The John Hurst Archive

Over the past 4 weeks I’ve had the pleasure of working at the British Museum with medieval curator Beverley Nenk and one of my 2nd year students on an assessment of the John Hurst archive. John was one of the founding fathers of medieval pottery studies and his seminal work on imported pottery in particular remains invaluable. The aim of the assessment was, first and foremost, to find out what materials were present within the several filing cabinets, boxes and card indexes deposited with the British Museum on his death and to try to determine its value for researchers and how best the information might be made available.

Part of the archive prior to sorting
Part of the archive prior to sorting

Fortunately the archive is arranged logically and our task was, mostly, fairly straightforward. All of the paperwork has now been re-boxed using archive suitable materials and we have created a basic inventory. The bulk of the material, and by far the most important, are John’s records relating to imported medieval pottery. These consist of lists, notes and drawings of imported pottery sorted by country of origin and type. The lists are extremely comprehensive (albeit only extending up until the mid 1990s) and formed the basis of many of John’s publications on medieval pottery. We have been thinking about how best to make these notes available to researchers and it seems that a GIS database of the findspots and associated information would perhaps be the best course of action, and we will be looking into this in due course. There are also a range of other notes relating to specific sites and projects in which John was involved, although much of this is of limited value as it has been re-produced in print. There is also a substantial volume of correspondence relating to a variety of topics, which include all sorts of nuggets of wisdom and information, which will undoubtedly prove to be a useful reference resource in the future. As well as the notes there are a substantial number of offprints and publications which will be accessioned into the British Museum library. They will be marked as being part of the Hurst archive, meaning that it should be possible to search the contents of the archive, which includes a range of hard to get publications, particularly literature from foreign journals not widely available in the UK.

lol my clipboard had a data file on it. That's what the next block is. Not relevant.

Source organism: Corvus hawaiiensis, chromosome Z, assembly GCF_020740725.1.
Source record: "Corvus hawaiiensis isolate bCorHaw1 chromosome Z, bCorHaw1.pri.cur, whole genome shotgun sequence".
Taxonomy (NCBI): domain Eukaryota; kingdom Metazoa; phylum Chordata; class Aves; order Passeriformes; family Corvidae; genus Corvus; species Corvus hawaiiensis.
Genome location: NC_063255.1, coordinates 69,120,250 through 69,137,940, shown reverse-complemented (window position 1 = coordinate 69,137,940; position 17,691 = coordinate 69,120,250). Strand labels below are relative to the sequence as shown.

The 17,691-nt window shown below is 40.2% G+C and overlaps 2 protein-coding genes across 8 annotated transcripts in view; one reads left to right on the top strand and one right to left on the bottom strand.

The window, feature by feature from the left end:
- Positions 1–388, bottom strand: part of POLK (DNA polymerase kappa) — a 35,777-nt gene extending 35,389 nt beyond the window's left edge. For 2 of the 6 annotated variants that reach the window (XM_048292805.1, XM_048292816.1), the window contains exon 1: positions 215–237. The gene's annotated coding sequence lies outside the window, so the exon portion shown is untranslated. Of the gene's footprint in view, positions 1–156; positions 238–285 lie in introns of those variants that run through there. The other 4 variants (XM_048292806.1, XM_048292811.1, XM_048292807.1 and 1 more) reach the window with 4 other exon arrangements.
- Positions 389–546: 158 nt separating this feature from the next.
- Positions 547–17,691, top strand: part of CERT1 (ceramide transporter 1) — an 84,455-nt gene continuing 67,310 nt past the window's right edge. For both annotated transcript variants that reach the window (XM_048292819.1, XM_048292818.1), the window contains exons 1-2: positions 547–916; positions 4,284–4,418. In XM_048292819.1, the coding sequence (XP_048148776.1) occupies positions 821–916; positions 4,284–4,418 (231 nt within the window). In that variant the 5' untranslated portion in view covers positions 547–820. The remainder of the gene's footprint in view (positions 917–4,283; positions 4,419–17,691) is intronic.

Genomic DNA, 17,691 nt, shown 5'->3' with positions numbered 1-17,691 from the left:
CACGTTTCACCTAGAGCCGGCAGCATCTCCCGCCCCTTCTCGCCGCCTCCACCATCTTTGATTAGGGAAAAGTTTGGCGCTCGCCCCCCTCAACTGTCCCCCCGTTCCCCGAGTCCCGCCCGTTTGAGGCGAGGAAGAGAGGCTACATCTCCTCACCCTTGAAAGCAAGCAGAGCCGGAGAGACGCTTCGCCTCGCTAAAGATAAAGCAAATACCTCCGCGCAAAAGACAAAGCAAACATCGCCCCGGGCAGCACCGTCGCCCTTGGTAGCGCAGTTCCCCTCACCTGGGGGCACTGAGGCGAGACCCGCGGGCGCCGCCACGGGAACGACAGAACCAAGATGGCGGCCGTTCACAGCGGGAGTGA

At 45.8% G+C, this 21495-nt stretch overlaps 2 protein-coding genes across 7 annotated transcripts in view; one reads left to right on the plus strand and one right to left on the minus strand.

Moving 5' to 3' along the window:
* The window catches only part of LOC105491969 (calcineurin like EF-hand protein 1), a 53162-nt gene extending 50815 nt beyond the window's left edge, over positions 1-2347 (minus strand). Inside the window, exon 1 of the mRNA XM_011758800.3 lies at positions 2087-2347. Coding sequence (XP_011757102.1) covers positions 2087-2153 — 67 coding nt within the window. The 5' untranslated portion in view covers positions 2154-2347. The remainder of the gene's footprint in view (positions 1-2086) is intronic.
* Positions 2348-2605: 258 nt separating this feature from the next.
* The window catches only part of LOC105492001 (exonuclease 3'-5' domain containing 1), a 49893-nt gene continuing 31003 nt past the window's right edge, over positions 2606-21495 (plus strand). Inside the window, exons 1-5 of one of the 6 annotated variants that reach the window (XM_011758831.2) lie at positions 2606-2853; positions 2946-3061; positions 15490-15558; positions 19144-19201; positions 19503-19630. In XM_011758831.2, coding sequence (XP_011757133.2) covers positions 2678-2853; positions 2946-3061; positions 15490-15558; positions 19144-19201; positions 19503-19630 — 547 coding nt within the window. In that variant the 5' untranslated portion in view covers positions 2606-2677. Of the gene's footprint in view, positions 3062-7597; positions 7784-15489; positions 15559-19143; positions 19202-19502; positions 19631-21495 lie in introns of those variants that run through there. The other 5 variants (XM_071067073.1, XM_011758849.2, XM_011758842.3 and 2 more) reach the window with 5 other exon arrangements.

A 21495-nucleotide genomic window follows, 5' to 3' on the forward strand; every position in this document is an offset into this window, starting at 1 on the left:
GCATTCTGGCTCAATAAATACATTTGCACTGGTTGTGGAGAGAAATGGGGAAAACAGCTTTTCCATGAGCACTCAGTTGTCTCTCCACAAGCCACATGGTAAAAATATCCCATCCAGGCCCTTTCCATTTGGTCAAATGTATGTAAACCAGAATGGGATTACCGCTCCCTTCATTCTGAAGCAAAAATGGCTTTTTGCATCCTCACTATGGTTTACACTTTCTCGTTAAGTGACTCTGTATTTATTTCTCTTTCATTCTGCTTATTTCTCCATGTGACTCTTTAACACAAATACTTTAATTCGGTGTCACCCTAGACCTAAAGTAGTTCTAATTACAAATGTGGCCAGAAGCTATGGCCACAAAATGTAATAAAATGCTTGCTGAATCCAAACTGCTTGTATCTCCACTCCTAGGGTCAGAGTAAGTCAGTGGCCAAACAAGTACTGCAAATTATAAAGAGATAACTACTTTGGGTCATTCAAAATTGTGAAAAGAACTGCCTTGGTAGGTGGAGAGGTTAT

If you have an interest in using the archive, or ideas for how it might be developed as a resource, please do let me know!


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